Consequently, should a war break out between Iran and Israel in the (near) future, retrospectively it will most likely be interpreted by future historians as yet another example of how misperceptions cause war. Robert Jervis, in his important book Perception and Misperception in International Politics, has aptly detailed how the 1967 war was instigated by an Israeli misperception of the intentions of Egypt's leader, Gemal Abdul Nasser, who was vilified then as an "Arab Hitler" out to destroy Israel.

It turns out that Nasser's fiery anti-Zionist rhetoric was mostly for domestic consumption and his decision to remove the United Nations buffer forces from the Sinai and the like were not in preparation for war but simply maneuvers meant to bolster Syria's position.

Sadly, it appears that the same misperceptions are sowing the seeds of yet another bloody conflict in the Middle East, and one only hopes that learning from the past can make a difference, much as it is currently difficult to distinguish facts from misperceptions, public postures from policies and intentions.

At this point a question: What about Iran's alleged drive to build nuclear weapons, and doesn't that pose a strategic threat to Israel? Again, most Iran experts are unanimous that Iran's nuclearization must be traced first and foremost to Iraq's nuclear threat during the 1980s and 1990s, which no Iranian, secular or religious, could afford to ignore.

To elaborate, we know now that in 1987 Iraq had experimented with a radiation bomb that it had planned to use against Iran had the war with that country not ended a year later. In 1994, Khidhir Hamza, a former high-ranking Iraqi official who defected to the US, revealed that Saddam was pursuing a nuclear weapon. Such news fueled Iran's national-security anxieties and the fear of being dwarfed by a nuclear-armed Saddam, which revitalized Iran's nuclear program.

In the two years since Saddam's downfall, the strategic environment around Iran has improved dramatically and Iran's fear of an Arab bomb has been put to rest, although there is a residual fear of Saudi Arabia's or Egypt's proliferation in the future, and this, in turn, has seeped into Iranian strategic thinking.

But it has been held back by the twin fear of US power and its "satanic" intentions against Iran, given President George W Bush's inclusion of Iran as part of an "axis of evil", along with Iraq and North Korea.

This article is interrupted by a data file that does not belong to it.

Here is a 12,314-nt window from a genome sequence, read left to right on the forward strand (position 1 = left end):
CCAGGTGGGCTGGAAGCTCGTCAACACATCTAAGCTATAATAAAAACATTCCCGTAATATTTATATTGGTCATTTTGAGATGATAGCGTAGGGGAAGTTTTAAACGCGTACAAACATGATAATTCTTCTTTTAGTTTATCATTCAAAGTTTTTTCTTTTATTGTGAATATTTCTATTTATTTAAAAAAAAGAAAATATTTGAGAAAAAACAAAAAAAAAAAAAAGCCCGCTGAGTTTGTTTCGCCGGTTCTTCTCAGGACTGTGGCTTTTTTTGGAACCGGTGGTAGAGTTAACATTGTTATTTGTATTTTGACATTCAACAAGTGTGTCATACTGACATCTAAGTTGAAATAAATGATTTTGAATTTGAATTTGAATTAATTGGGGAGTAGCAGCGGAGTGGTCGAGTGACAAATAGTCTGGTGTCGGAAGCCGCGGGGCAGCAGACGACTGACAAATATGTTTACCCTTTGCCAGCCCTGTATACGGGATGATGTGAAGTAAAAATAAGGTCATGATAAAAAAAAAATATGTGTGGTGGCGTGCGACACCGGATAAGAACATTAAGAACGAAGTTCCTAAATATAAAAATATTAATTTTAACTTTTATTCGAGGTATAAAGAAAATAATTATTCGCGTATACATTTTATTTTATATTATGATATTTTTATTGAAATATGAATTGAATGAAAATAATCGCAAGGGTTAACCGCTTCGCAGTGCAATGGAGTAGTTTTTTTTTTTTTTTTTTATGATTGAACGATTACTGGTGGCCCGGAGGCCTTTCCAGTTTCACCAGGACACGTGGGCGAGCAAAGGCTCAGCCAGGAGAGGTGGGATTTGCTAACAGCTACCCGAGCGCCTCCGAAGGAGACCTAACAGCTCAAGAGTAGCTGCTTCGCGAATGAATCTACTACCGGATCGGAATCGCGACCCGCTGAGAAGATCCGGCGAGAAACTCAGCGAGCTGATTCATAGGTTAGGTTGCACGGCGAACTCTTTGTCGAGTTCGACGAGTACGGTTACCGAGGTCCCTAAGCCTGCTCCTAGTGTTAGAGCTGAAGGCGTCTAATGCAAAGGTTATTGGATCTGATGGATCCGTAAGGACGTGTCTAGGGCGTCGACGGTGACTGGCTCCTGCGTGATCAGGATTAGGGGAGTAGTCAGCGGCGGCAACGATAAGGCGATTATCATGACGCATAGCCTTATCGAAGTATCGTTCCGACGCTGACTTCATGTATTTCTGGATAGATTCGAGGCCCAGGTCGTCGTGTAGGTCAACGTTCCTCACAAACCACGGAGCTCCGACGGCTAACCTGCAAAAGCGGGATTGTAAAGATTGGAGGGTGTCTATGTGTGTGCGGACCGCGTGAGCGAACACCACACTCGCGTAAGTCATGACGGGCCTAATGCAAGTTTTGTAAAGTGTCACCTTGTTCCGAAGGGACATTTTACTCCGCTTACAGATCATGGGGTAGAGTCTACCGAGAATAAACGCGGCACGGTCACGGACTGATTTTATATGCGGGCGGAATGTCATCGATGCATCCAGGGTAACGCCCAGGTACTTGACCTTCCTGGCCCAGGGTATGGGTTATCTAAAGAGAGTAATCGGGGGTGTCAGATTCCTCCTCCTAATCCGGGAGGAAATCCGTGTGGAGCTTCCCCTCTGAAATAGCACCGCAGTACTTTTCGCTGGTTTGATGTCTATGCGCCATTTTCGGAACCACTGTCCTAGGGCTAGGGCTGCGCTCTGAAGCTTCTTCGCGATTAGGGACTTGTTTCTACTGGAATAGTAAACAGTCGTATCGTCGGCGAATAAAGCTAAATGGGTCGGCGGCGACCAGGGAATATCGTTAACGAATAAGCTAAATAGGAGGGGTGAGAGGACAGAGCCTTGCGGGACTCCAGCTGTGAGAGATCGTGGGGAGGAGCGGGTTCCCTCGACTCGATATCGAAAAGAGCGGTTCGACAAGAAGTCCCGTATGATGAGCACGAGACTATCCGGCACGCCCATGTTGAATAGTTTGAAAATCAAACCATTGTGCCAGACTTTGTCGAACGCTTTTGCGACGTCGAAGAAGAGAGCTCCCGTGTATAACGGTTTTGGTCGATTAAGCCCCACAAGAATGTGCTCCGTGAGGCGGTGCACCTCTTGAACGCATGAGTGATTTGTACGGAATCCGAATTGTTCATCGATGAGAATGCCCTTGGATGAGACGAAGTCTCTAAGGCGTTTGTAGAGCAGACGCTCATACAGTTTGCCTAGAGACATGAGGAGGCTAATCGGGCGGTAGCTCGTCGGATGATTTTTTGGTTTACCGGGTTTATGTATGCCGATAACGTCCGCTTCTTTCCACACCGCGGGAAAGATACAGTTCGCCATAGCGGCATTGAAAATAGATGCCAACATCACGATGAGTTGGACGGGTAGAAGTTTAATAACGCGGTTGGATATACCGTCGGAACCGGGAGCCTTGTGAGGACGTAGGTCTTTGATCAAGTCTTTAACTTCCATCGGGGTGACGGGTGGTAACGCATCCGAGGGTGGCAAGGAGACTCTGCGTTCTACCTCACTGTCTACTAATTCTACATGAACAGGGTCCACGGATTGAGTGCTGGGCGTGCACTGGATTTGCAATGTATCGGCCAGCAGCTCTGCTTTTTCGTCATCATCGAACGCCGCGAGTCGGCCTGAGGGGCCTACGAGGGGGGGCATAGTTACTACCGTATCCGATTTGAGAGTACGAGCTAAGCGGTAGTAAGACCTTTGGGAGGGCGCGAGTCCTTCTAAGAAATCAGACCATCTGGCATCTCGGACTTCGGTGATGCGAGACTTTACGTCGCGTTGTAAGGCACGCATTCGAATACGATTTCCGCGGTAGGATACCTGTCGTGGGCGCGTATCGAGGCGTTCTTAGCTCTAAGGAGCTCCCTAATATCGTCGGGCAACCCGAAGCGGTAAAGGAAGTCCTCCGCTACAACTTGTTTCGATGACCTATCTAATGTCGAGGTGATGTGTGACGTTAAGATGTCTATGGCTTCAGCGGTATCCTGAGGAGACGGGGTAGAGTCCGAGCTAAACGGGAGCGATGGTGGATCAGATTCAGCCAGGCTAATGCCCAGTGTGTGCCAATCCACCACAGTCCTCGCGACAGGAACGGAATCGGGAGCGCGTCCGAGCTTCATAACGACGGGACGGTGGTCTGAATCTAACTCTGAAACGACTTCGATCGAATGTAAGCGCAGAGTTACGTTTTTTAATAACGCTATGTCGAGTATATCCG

Bush's self-declared new American manifest destiny, to bring democratic civilization to the Middle East by regime change if need be, has not sat well with the proud Iranians, who have reacted angrily via the militant Ahmadinejad, whom the US sees as an affront to its (geo) political engineering in the Middle East.

At the same time, the well of shared interests between Tehran and Washington in Afghanistan and Iraq runs deep and it would be another misperception to think that conflicting interests overwhelm coinciding ones. On the contrary, Iran's and the United States' interests, eg, against the threat of the Taliban and in favor of the current regimes in Kabul and Baghdad, potentially set the stage for a meaningful security talk oriented toward rapprochement.

For the moment, however, such potential is deeply buried by the piles of hostile rhetoric threatening to cause a mutual policy screen blinding both sides to their shared or parallel interests. Here, a US pledge of non-intervention in Iran's domestic affairs and a promise of Iran's inclusion in the security infrastructure of the Persian Gulf could go a long mile in assuaging Iran's national-security paranoia.

To conclude, as Jervis has competently shown in his book, prudent decisions on war and peace can only be made when policymakers successfully separate images from reality, perceptions from misperceptions, and this insight alone makes reading his book a must priority by folks in Tehran, Washington and Tel Aviv.

Kaveh L Afrasiabi, PhD, is the author of After Khomeini: New Directions in Iran's Foreign Policy (Westview Press) and co-author of "Negotiating Iran's Nuclear Populism", The Brown Journal of World Affairs, Volume XII, Issue 2, Summer 2005, with Mustafa Kibaroglu.

(Copyright 2006 Asia Times Online Ltd. All rights reserved. Please contact us for information on sales, syndication and republishing .)


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(Jan 19, '06)